U.S.-Israel Mutual Defense Pact?

President Donald Trump and Senator Lindsey Graham (R-S.C.)  are advocating a “Mutual Defense” pact with Israel. Senator Graham has stated that “This would be a game-changer for Israel’s security and would be sending the right message to Iran and other bad actors.”

President Donald Trump and Israeli Prime Minister Benjamin Netanyahu shake hands during their joint press conference, Wednesday, Feb. 15, 2017, in the East Room of the White House in Washington, D.C. (Official White House Photo by Benjamin D. Applebaum)

The idea has been broached in the past.  Following the 1967 Six Day War, numerous U.S. officials and academicians called for the treaty as a way of bolstering the Jewish State and allowing its government to move more confidently in peace negotiations. The concept again came into vogue in discussions during both the 1970’s and 80’s, eventually producing Washington’s recognition of Israel as a key “Non-NATO Ally.” Israel brought up the formal treaty idea again in 1996, without results. 

While confidence in American support for Israel is currently high during the Trump Administration, which has been more pro-Israel than any of its predecessors, memories of President Obama’s sharp tilt away from the Jewish State and, still inexplicably, towards Iran remain sharp. A treaty would cement the good relations between the two countries.

Ironically, one of the key side-effects of a mutual defense treaty would be improved relations between Israel and some of its Arab neighbors.  Despite lingering animosity, the reality of Middle Eastern politics is that Iran presents a real national security threat to the interests of nations such as Saudi Arabia, Jordan and Egypt.  Israel’s existence had, in the past, presented internal political problems for Islamic states, but no real military challenge unless those states attacked Israel. 

Yossi Beilin, writing in Al-Monitor, notes that “From the US side, this would not be a commitment to protect a small, weak state with whom relations are essentially one-sided. Israel is a Western, democratic bastion in the Middle East with a rare level of technological innovation that it puts at the disposal of the United States. It could further boost the technological intimacy with the United States within the framework of a defense treaty. Potential opposition by Arab states is very different now from what it was decades ago, not only because oil no longer offers the leverage it once did but also because the anti-Iranian coalition has been a game-changer in the Middle East. The United States can also promise pro-Western Arab states that once regional peace is achieved, they too would be candidates for such a treaty.”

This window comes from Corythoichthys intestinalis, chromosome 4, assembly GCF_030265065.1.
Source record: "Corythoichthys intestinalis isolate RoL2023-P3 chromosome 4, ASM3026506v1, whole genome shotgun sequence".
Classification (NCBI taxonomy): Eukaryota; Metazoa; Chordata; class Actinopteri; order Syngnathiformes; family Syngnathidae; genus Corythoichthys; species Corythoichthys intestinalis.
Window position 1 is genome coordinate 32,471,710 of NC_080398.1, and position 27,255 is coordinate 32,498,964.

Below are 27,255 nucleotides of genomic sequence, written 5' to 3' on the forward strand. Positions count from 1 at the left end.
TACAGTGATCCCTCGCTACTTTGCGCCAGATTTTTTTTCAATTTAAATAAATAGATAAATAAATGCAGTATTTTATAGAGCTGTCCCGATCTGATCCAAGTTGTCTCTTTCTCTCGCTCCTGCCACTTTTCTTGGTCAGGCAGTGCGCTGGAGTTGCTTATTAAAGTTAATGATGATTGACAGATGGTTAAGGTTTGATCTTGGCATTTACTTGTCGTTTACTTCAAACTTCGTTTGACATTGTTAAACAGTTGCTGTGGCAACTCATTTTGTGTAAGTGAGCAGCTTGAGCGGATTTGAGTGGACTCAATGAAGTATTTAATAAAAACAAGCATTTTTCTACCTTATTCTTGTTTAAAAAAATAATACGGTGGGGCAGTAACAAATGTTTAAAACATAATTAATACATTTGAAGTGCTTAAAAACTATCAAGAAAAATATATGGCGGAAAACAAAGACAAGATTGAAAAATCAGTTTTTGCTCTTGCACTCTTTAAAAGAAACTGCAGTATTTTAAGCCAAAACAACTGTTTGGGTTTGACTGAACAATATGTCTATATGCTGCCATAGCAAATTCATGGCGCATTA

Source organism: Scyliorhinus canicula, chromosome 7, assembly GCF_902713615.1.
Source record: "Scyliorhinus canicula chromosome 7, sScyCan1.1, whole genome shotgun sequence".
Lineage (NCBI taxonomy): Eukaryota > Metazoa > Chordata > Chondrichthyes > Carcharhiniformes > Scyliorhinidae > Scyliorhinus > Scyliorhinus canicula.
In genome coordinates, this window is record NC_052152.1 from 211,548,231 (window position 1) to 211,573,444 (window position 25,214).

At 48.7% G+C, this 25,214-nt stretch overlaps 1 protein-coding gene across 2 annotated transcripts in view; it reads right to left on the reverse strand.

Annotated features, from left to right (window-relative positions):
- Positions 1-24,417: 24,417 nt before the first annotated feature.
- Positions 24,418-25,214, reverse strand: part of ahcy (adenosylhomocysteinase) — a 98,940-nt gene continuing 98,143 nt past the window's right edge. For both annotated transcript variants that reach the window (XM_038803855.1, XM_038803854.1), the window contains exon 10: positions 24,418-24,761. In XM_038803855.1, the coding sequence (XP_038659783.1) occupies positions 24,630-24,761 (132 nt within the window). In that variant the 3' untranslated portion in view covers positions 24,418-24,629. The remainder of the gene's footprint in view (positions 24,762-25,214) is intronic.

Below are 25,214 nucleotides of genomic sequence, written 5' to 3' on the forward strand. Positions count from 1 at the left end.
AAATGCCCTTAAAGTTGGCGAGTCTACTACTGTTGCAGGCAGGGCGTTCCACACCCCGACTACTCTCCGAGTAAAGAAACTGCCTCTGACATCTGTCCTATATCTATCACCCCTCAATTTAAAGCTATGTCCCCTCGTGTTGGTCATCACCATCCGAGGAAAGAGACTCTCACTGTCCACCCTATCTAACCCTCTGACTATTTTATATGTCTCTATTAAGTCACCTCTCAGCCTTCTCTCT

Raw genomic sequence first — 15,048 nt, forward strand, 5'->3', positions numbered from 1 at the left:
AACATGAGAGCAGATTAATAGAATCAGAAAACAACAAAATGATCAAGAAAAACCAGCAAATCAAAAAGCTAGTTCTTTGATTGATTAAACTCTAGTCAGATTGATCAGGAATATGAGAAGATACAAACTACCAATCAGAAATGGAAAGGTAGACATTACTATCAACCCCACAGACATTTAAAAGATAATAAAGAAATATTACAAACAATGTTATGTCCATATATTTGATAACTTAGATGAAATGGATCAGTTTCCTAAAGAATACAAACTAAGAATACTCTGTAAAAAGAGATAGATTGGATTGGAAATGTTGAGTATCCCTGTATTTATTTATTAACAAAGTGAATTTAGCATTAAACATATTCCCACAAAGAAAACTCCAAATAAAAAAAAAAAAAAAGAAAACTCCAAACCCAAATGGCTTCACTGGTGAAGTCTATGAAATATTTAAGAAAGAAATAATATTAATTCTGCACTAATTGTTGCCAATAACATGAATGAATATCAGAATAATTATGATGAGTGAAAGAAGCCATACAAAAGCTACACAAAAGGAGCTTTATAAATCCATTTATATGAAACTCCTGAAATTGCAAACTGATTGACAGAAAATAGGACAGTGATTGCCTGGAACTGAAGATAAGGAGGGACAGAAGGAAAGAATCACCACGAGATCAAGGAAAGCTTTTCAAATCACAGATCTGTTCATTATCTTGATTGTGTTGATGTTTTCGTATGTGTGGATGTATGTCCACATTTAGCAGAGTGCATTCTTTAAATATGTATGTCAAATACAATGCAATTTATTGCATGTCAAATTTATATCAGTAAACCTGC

The United States would gain a technologically sophisticated and militarily capable ally in a portion of the world that continues, and indeed increases, to be threatening.

While the Jewish State is diminutive both in population and geography compared to its neighbors, its military is considered one of the world’s most effective.  Additionally, the Israeli Defense Forces are said to possess approximately a hundred nuclear weapons, which could prove a vital counterweight to Iran, which seeks to possess atomic bombs.  Turkey, which was once pro-Israel, has become increasingly distant both to the United States and Israel as President Recep Tayyip Erdoğan moves his state away from democracy and non-sectarianism and closer to both Islamic fundamentalism and Russia.

Russia has a major naval base in the Syrian city of Tartus, and has propped up the genocidal regime of Syrian president Bashar al-Assad.  Writing in Foreign Policy, Laura Seligman reports that “ Kathryn Wheelbarger, the acting assistant secretary of defense for international security affairs, warned of Russia and Iran’s creeping influence in the Middle East, saying both have ‘revisionist ambitions’ in the region.

The Council on Foreign Relations notes that “Since 1992, Russia has sold Iran hundreds of major weapons systems” to Iran.”  In June, Moscow offered its sophisticated S-400 air defense system to Iran.  It has already sold that system to Turkey.

As Turkey drifts further away from the United States and NATO, Israel could provide some measure of strategic replacement, at least until (and if) Erdoğan’s government is replaced with a more pro-Western version.

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